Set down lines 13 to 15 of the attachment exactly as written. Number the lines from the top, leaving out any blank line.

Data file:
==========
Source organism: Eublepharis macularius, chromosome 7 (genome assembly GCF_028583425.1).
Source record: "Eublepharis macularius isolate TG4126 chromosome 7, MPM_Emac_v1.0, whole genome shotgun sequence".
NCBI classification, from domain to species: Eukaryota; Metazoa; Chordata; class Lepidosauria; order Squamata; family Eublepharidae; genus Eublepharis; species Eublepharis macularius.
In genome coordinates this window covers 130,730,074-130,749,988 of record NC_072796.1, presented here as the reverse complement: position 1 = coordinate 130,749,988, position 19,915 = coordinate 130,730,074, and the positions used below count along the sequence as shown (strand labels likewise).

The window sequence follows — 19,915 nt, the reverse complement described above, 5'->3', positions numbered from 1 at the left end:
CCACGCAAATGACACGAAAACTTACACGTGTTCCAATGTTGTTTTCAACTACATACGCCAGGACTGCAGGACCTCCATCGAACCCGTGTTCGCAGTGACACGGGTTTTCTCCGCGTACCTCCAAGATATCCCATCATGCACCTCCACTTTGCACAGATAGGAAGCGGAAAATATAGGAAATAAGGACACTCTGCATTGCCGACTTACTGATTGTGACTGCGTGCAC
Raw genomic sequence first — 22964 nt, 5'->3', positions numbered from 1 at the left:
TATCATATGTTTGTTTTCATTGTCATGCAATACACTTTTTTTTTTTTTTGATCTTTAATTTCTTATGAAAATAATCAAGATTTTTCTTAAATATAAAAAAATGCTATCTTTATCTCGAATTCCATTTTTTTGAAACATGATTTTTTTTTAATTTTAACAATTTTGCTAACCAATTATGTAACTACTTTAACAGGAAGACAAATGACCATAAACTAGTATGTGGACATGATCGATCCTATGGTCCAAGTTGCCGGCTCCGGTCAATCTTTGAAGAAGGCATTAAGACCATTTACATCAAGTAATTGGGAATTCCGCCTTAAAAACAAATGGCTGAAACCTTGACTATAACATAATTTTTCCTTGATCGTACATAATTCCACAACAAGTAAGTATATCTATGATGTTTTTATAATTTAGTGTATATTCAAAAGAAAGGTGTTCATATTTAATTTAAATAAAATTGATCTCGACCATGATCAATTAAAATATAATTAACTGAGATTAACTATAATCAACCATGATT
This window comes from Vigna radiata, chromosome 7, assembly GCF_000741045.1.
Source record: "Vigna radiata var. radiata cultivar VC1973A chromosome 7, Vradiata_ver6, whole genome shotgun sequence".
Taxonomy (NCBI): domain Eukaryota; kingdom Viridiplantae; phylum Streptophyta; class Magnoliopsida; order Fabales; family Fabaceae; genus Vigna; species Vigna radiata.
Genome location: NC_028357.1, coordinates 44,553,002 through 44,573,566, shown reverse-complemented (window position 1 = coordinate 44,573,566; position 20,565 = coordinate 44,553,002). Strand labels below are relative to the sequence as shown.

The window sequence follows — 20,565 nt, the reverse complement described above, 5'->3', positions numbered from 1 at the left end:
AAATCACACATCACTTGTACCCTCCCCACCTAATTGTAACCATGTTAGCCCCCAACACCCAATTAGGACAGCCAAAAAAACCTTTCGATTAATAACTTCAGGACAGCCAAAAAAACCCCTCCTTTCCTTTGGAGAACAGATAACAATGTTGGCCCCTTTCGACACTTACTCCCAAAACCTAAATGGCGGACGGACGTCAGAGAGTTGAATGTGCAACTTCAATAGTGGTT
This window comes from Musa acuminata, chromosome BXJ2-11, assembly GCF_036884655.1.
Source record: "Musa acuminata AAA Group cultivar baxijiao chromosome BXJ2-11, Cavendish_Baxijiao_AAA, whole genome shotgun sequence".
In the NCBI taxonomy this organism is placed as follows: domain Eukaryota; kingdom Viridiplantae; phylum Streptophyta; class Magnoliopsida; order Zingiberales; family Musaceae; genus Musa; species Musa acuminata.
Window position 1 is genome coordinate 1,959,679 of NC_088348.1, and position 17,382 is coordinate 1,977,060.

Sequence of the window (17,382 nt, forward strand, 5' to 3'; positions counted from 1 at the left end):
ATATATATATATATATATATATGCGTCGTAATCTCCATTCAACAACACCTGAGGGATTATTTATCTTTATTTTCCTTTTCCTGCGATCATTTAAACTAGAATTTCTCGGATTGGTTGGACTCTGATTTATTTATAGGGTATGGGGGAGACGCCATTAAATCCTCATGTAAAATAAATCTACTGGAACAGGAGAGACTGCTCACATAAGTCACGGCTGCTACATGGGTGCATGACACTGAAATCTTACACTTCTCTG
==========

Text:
The window sequence follows — 20,565 nt, the reverse complement described above, 5'->3', positions numbered from 1 at the left end:
AAATCACACATCACTTGTACCCTCCCCACCTAATTGTAACCATGTTAGCCCCCAACACCCAATTAGGACAGCCAAAAAAACCTTTCGATTAATAACTTCAGGACAGCCAAAAAAACCCCTCCTTTCCTTTGGAGAACAGATAACAATGTTGGCCCCTTTCGACACTTACTCCCAAAACCTAAATGGCGGACGGACGTCAGAGAGTTGAATGTGCAACTTCAATAGTGGTT
This window comes from Musa acuminata, chromosome BXJ2-11, assembly GCF_036884655.1.